These lands were first connected by the Wiradjuri, Gundungurra and Ngunnawal peoples before European exploration in the early 1800s. With history that includes pioneering exploration, gold and bushrangers to innovative agriculture, the region has many stories to tell.

Crookwell – Top of the Range

Surveyor Meehan camped at Grabben Gullen (about 10 kms from Crookwell), in April 1820 and noted that the morning was “very fine, with a light frost”, but Crookwell was not officially named until a report of Surveyor Armstrong after he surveyed its site on August 13, 1860. He stated: “It would be appropriate to call it Crookwell”.

Claims have been made by many descendants of early settlers that their ancestors were the first to settle in the district, but records are few. It is certain that settlers had visited the district and place men in outposts before 1828. By that year the Crookwell River had been named. The earliest map bearing the name “Crookwell” was surveyor Dixon’s trace of the Dividing Range between the eastern and western waters. His map was dated 1828 and on it is marked “road to Crookwell River and Kyama”.

Gunning – Limit of Settlement

Gunning is a transport and service centre that was important in Australia’s colonial and 19th Century history. The area was originally occupied by the Pajong “Fish River” Tribe people.
Until 1820 Gunning was at the “Limit of Settlement”. The colonial government banned all settlers acquiring property outside the 19 Counties centred on Sydney. The Lachlan River near Gunning was the local boundary and Gunning was the crossing over the swamp that ran into the Lachlan for all land transport, horses, sheep and bullock carts daring to leave “civilisation”. The swamp is now Meadow Creek and the last major flood was in 1959.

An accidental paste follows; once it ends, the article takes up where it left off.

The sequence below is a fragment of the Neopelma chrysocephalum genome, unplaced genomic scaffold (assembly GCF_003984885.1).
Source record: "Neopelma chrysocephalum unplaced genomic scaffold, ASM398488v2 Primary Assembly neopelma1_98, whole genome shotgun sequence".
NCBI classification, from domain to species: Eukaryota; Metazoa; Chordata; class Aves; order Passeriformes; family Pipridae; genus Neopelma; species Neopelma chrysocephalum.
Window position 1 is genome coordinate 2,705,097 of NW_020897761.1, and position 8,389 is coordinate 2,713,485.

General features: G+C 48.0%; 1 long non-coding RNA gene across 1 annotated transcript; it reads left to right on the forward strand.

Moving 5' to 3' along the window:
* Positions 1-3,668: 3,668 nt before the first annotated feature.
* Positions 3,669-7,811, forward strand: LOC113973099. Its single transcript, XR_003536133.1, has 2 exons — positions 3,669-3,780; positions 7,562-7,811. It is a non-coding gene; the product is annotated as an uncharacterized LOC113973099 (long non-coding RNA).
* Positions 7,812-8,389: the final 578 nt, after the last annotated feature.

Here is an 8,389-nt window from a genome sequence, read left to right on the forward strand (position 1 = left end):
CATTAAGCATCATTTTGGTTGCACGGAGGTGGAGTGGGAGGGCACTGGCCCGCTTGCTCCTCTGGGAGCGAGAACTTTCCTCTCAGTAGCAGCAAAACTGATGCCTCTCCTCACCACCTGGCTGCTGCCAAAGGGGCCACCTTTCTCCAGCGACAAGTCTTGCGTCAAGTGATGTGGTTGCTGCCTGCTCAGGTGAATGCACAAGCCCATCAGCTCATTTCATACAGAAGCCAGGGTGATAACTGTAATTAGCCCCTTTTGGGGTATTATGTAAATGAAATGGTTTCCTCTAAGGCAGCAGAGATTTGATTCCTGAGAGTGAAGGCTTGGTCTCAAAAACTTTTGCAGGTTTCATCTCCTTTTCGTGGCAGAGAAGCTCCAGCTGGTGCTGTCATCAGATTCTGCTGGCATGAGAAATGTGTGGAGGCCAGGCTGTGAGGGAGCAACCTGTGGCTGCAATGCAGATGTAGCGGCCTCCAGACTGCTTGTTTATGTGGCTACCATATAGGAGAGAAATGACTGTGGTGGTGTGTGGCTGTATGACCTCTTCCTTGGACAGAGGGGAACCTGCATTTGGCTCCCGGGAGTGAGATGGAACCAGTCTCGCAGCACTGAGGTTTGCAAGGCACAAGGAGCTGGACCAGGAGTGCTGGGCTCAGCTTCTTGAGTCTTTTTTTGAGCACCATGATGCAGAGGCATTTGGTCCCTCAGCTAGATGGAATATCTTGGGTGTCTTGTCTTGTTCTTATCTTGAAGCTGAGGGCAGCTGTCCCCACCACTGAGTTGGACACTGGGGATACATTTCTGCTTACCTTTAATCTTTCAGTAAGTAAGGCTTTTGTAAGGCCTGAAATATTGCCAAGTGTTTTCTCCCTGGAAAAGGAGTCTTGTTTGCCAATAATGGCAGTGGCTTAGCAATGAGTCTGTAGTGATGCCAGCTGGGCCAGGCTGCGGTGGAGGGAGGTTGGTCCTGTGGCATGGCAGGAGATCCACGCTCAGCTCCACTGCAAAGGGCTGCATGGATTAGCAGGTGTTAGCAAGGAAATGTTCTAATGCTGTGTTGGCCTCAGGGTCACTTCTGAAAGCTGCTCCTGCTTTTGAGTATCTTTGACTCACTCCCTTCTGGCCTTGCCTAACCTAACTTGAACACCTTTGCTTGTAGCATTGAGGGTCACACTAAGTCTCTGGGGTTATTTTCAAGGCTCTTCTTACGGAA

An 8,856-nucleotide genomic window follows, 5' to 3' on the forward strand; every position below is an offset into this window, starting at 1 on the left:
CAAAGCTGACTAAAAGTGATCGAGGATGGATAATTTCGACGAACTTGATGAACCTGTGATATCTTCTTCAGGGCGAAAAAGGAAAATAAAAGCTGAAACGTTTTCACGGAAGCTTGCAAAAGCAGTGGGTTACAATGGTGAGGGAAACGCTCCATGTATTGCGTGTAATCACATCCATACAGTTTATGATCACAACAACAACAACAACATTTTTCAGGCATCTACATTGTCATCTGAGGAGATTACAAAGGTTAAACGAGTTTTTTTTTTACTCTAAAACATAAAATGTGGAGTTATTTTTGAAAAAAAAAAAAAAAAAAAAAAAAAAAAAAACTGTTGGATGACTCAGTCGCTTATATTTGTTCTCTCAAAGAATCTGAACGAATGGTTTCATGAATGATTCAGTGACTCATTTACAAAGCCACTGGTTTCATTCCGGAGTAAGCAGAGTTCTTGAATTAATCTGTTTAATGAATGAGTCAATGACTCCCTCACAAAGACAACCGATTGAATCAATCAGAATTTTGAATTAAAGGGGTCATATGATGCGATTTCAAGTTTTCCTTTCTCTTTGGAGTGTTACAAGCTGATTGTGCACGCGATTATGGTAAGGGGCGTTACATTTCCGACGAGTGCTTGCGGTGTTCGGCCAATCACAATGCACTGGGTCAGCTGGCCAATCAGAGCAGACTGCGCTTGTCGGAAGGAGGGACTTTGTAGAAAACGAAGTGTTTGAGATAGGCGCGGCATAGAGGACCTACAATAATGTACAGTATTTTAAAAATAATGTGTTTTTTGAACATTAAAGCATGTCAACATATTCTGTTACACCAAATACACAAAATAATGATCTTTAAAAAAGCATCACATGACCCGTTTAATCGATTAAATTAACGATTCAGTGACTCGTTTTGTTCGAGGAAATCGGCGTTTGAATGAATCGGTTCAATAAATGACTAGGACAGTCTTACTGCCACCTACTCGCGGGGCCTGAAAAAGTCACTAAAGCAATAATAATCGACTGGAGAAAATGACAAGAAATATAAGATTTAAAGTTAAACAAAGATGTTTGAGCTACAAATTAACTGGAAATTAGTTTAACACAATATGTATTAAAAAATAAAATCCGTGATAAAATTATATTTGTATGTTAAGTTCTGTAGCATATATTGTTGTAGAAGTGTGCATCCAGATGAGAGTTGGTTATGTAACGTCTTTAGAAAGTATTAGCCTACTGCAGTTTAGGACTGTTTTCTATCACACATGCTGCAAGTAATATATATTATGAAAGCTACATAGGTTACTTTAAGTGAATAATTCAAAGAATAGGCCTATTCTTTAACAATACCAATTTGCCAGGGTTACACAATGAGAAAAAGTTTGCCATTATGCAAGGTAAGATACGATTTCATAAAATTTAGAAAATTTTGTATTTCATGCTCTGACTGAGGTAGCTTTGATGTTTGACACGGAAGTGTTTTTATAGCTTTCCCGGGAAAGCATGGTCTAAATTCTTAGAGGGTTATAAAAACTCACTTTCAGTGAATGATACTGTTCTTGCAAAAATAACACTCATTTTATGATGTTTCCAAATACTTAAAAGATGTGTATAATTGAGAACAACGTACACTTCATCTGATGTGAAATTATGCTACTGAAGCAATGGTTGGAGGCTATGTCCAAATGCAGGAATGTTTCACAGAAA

European settlement didn’t take long. It started in 1821 with exploration by a party led by Hamilton Hume and in 1824 Hume, famously with William Hovell, pioneered the route from Gunning south to what later became Melbourne.

Taralga – A History in Stone

The first known visit by white men to the Taralga district was an expedition led by Charles Thorsby in 1819 when he passed Burra Burra Lake on his way to Campbell’s River from the Cowpastures. The following year John Oxley and the Commissioner John Thomas Bigge came by the same route from Bathurst travelling to Lake Bathurst. By this time Hannibal Macarthur had a large property at Arthursleigh, across the Cookbundoon River east of Taralga, his cousin James Macarthur was accompanied by Lachlan McAlister and John HIllas, these men became three of the first landholders in the Taralga area.

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